CHARLESTON, W.Va. -- West Virginia environmental activist Julia "Judy" Bonds, who gained national attention for her homespun opposition to mountaintop removal coal mining, has died, months after diagnosis of a late-stage cancer.
Ms. Bonds, director of the Coal River Mountain Watch, died Monday in a Charleston hospital. She was 58.
A descendant of generations of West Virginia coal miners, Ms. Bonds became an activist after deciding the state's coal industry had taken too great a toll on the environment. Mountaintop removal mining involves blasting the tops of mountains to expose layers of coal. In most cases, the mountain, called overburden, is dumped into ravines, often burying streams.
Her passionate and fearless opposition to this process earned her the $150,000 Goldman Environmental Prize in 2003. The international prize is awarded to one person each from Africa, Asia, Europe, island nations and North, South and Central America. She has testified at the United Nations, before Congress and spoken at universities and symposiums.
"The thing about Judy, she never backed down from anything," said Vernon Haltom, her co-director, recalling that she once chased a bear away armed only with her grandson's track shoe. "That's the kind of courage she had and the kind of courage that she needed to stand up to great odds."
In a tribute in The Huffington Post, author Jeff Biggers called Ms. Bonds "tireless, funny, an inspiring orator and a savvy and brilliant community organizer. As the godmother of the anti-mountaintop removal movement, she gave birth to a new generation of clean energy and human rights activists across the nation."
In the same tribute, Bob Kincaid, president of the Coal River Mountain Watch board, called Ms. Bonds "our Hillbilly Moses. She knew better than anyone that we will make it to the Promised Land: out of the poisonous bondage of coal companies."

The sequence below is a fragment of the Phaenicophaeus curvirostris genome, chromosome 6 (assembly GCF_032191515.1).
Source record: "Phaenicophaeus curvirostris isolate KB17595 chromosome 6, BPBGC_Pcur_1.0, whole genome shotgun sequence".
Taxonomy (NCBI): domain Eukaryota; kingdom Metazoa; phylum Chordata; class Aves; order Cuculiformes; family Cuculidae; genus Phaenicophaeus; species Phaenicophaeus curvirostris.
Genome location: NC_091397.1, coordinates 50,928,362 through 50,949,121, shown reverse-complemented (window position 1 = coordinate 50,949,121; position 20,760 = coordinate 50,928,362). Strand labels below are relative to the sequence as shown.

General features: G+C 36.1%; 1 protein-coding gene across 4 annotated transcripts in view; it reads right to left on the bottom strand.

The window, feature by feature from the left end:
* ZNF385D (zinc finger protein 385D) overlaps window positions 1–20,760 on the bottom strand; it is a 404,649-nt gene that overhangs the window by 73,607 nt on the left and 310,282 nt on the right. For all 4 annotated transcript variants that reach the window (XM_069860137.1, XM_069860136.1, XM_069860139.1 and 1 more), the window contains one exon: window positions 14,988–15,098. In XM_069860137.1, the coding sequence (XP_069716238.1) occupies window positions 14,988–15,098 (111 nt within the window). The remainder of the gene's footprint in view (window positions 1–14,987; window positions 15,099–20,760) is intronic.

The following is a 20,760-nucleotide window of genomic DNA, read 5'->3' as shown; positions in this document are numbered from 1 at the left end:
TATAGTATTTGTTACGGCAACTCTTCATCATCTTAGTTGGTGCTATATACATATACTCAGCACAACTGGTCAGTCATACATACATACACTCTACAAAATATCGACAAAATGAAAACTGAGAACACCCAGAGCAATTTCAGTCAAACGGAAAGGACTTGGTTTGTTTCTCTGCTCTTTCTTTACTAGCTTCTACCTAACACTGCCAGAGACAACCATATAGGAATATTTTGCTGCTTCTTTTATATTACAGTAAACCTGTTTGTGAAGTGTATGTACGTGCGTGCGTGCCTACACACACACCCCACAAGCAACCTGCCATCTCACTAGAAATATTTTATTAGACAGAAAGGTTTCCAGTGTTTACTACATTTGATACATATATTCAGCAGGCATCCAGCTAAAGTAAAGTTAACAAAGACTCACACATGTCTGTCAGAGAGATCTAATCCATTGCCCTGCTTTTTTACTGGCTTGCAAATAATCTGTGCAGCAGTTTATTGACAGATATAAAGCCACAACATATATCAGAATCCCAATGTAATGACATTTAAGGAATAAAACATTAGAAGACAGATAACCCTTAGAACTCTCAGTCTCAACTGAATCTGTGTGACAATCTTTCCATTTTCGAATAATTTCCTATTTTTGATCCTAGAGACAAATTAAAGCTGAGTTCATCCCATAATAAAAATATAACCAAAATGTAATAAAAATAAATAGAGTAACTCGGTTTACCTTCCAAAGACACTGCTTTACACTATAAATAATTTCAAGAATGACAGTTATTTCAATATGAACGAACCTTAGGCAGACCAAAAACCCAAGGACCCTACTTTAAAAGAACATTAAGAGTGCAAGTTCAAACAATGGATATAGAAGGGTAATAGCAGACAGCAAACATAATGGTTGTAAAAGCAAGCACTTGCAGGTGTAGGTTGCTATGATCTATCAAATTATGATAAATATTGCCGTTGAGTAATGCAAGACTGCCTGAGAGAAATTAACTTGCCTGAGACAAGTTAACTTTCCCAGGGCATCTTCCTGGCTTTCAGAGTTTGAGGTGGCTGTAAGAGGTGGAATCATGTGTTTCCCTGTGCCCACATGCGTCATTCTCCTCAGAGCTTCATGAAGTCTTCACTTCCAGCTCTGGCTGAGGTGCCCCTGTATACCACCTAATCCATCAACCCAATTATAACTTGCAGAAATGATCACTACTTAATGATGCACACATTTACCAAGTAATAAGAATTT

A prime target of her activism was Massey Energy Co. Ms. Bonds blamed the Richmond, Va.-based corporation for the devastation in the Coal River Valley's Marfork Hollow and other communities.
Ms. Bonds, of Rock Creek, regularly testified at regulatory hearings, filed lawsuits and led protests against Massey. In 2009, a Massey supporter slapped her as she marched alongside actress Daryl Hannah and NASA scientist James Hansen to protest the presence of a Massey coal slurry dam and storage silo near the Marsh Fork Elementary school.
Massey is among the region's largest coal producers and operates numerous mountaintop mines.
Ms. Bonds labeled Massey an "outlaw" after Coal River Mountain Watch, the Sierra Club and other groups filed a lawsuit last April, accusing the company of violating the Clean Water Act.
Massey spokesman Jeff Gillenwater offered condolences Tuesday.
"We extend our sympathies to the family and friends of Judy Bonds," he said in an e-mail to the Associated Press.
After winning the national Goldman prize, Ms. Bonds told the AP that her campaign was born the day her grandson stood in the stream her family had enjoyed for six generations with his little fists full of dead fish.
"That day," she said, "I knew that if I didn't do something, that would be the future of our children."
"Judy was one of the first ones that I met that opposed the practice of blasting away our mountains and covering up our streams," said fellow Goldman winner Maria Gunnoe. "She helped to make us all realize that being a hillbilly's a proud thing and there's reasons behind that. We're very unique people and we have the ability to make it when other people can't. Judy helped me to recognize the value of our culture to our children's future."
Coal River Mountain Watch had not finalized plans for any memorial, Mr. Haltom said.
Post-Gazette reporter Diana Nelson Jones contributed.